President of a college. Civil rights leader. First Black female head of a federal agency. Advisor to Franklin D. Roosevelt. The only Black woman present at the founding of the United Nations.
Born 1875, Mayesville, South Carolina. The daughter of two former slaves and forced to work the fields at a young age, Bethune saw a future beyond this through pursuing education. After getting her college degree, she started a school for girls in Daytona Beach, Florida in 1904 called the “Literary and Industrial Training School for Negro Girls.” It started from 5 girls and 1 boy (her son). The success and enrollment of the school grew substantially and in 1923 merged with a men’s school to become the “Bethune-Cookman School”. The standards of its education program rivaled the competing white schools at the time.
In addition to being president of her own college, Bethune also answered the call of public service. She served as the Florida chapter president of the National Association of Colored Women from 1917 to 1925, registering many black voters and advocating the need of opportunities for black women. Bethune’s hard work earned her top spot as president of the national organization in 1924. She was also heavily involved with the National Youth Administration, a federal agency created during the depression to promote relief and employment for young people. She earned a spot as an assistant in 1936 and worked her way up within two years as the Director of the Division on Negro Affairs; she was the first Black female federal agency head in U.S. history.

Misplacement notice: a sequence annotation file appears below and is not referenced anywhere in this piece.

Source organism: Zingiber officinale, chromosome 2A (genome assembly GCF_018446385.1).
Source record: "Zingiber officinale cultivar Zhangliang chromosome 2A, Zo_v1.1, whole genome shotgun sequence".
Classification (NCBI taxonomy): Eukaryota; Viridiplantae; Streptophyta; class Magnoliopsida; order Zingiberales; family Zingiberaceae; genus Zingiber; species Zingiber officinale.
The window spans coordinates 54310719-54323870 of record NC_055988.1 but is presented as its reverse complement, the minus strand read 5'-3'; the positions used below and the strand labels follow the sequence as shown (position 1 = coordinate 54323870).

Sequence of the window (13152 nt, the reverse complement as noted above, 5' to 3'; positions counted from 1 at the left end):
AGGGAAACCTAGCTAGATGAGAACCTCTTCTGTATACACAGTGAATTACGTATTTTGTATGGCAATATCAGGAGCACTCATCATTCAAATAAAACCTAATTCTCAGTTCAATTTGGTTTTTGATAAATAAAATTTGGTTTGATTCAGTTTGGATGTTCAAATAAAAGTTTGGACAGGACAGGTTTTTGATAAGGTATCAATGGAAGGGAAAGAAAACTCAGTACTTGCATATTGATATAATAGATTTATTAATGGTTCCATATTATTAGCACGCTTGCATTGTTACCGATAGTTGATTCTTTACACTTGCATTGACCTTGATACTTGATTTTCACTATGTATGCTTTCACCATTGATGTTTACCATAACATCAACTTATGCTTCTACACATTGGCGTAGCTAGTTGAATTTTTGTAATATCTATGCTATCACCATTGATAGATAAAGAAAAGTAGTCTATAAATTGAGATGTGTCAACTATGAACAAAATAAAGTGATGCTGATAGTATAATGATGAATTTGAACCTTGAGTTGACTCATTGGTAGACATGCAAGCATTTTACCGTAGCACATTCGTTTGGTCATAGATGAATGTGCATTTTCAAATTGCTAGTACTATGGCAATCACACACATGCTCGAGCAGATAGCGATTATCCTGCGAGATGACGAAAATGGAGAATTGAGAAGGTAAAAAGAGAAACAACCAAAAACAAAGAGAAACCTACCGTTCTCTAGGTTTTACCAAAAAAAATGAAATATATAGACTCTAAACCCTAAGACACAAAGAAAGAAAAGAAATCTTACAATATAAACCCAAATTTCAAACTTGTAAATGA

As an avid supporter of Franklin D. Roosevelt, she gained access to the White House, became close friends with Eleanor Roosevelt, and was appointed an advisor in Roosevelt’s “Black cabinet”. She served as an advisor to the administration on the issues facing black citizens in America.
Other honors include representing the NAACP as the only Black woman present at the founding of the United Nations in 1945. Bethune also served as the U.S. emissary to the induction of President William V.S. Tubman of Liberia in 1945. She died of a heart attack in 1955, but was posthumously inducted into the National Women’s Hall of Fame in 1973.